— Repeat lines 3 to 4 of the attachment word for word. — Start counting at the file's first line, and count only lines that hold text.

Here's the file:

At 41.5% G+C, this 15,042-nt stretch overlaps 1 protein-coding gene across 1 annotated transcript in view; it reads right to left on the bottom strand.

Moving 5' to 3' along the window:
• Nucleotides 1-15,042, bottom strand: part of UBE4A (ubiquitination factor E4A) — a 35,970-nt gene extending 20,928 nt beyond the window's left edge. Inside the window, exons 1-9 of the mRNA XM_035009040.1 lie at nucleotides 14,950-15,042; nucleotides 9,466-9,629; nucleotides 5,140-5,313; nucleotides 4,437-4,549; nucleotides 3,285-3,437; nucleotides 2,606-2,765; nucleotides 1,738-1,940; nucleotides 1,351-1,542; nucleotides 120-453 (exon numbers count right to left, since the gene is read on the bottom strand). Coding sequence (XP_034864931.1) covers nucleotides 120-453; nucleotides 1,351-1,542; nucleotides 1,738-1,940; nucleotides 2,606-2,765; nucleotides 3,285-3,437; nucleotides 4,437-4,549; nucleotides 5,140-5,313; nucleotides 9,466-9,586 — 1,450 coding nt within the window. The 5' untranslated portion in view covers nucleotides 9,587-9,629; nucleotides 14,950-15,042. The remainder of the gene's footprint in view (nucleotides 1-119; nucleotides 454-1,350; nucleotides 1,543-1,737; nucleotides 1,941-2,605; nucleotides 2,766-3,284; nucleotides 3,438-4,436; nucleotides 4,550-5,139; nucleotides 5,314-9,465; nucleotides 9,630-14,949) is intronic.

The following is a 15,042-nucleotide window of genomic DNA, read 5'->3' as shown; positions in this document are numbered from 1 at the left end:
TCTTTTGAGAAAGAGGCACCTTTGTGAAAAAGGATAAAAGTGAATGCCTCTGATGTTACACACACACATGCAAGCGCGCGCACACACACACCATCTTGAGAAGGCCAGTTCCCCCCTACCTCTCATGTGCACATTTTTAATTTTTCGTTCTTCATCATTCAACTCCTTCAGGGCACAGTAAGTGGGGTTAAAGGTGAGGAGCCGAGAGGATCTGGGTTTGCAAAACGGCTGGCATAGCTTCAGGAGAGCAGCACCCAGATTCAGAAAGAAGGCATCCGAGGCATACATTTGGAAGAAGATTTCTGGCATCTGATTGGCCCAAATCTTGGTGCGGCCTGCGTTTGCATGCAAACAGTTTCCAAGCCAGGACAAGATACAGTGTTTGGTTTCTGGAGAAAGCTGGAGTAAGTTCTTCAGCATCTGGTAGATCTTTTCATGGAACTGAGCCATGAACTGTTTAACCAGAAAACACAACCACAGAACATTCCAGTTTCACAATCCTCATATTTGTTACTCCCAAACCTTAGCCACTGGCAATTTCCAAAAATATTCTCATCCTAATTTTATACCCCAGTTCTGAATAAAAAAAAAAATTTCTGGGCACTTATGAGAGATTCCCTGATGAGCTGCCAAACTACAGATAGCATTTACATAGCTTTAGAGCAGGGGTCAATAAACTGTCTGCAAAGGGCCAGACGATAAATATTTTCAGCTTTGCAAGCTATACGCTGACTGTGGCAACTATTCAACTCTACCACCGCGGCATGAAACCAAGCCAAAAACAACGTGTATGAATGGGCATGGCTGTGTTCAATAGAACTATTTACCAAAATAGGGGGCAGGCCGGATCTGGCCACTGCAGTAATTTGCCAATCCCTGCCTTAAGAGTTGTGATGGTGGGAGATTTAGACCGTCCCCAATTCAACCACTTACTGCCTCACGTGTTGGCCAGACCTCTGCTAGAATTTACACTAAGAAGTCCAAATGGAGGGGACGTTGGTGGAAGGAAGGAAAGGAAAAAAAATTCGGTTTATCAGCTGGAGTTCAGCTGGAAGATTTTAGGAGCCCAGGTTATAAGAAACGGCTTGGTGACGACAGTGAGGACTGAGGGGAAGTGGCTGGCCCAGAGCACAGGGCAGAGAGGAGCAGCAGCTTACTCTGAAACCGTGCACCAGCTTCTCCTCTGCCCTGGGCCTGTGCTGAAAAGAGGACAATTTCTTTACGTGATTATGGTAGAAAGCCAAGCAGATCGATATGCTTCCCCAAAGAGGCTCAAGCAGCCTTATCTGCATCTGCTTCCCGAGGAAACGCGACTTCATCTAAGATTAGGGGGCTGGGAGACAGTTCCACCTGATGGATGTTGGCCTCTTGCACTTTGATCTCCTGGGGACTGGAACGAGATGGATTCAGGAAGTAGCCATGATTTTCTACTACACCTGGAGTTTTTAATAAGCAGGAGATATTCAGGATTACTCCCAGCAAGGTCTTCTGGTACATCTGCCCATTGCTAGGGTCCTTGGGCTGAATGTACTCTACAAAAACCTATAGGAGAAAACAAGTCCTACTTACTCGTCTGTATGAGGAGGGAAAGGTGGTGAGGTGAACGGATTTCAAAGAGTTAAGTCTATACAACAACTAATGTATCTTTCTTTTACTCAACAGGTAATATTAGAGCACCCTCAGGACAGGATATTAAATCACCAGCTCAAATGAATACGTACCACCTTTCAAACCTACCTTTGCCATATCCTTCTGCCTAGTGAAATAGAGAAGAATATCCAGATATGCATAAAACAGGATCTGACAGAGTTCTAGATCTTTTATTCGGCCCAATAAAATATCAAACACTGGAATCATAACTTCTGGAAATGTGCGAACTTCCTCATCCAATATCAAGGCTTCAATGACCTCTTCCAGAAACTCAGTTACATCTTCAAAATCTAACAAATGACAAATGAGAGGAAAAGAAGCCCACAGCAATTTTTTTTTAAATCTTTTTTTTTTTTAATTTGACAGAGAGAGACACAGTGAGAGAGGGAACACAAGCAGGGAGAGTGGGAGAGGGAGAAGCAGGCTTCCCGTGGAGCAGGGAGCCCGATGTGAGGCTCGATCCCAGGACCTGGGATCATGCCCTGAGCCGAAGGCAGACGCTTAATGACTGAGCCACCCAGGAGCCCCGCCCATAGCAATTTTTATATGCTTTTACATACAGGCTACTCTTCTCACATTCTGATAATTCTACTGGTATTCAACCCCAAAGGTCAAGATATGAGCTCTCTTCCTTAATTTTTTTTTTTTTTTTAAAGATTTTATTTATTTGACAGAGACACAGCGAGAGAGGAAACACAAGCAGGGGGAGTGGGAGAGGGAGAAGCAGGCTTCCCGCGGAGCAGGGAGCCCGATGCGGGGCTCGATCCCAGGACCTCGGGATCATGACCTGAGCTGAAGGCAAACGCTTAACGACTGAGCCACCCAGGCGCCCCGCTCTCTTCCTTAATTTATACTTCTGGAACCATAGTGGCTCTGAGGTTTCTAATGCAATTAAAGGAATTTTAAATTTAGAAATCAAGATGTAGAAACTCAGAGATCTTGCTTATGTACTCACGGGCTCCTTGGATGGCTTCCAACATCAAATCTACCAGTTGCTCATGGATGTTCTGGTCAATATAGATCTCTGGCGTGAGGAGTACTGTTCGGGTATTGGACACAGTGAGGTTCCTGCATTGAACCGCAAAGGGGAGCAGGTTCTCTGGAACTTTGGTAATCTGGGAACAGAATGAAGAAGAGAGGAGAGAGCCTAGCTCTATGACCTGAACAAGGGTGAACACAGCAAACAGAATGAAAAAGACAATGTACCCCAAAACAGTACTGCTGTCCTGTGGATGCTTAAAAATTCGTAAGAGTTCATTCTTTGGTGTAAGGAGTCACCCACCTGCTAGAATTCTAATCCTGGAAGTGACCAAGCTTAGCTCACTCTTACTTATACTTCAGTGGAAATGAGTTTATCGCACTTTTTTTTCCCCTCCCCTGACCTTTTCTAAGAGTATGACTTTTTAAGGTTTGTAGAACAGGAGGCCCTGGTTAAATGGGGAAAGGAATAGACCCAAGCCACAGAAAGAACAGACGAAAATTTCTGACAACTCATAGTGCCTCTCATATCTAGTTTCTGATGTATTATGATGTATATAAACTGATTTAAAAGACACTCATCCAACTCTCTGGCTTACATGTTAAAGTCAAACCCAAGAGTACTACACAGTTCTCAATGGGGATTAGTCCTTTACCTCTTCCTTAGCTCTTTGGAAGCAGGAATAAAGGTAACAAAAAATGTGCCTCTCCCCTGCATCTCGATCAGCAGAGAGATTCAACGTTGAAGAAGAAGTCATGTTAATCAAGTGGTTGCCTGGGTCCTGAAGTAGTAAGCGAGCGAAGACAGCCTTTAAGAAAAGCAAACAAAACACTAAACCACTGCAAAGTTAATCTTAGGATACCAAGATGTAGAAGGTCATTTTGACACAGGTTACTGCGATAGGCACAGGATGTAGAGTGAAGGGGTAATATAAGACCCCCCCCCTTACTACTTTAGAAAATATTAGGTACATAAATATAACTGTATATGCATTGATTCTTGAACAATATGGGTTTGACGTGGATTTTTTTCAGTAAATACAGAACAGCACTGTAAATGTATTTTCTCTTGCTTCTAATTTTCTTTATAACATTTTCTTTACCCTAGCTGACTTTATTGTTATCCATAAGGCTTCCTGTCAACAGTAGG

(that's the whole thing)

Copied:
• Nucleotides 1-15,042, bottom strand: part of UBE4A (ubiquitination factor E4A) — a 35,970-nt gene extending 20,928 nt beyond the window's left edge. Inside the window, exons 1-9 of the mRNA XM_035009040.1 lie at nucleotides 14,950-15,042; nucleotides 9,466-9,629; nucleotides 5,140-5,313; nucleotides 4,437-4,549; nucleotides 3,285-3,437; nucleotides 2,606-2,765; nucleotides 1,738-1,940; nucleotides 1,351-1,542; nucleotides 120-453 (exon numbers count right to left, since the gene is read on the bottom strand). Coding sequence (XP_034864931.1) covers nucleotides 120-453; nucleotides 1,351-1,542; nucleotides 1,738-1,940; nucleotides 2,606-2,765; nucleotides 3,285-3,437; nucleotides 4,437-4,549; nucleotides 5,140-5,313; nucleotides 9,466-9,586 — 1,450 coding nt within the window. The 5' untranslated portion in view covers nucleotides 9,587-9,629; nucleotides 14,950-15,042. The remainder of the gene's footprint in view (nucleotides 1-119; nucleotides 454-1,350; nucleotides 1,543-1,737; nucleotides 1,941-2,605; nucleotides 2,766-3,284; nucleotides 3,438-4,436; nucleotides 4,550-5,139; nucleotides 5,314-9,465; nucleotides 9,630-14,949) is intronic.

The following is a 15,042-nucleotide window of genomic DNA, read 5'->3' as shown; positions in this document are numbered from 1 at the left end: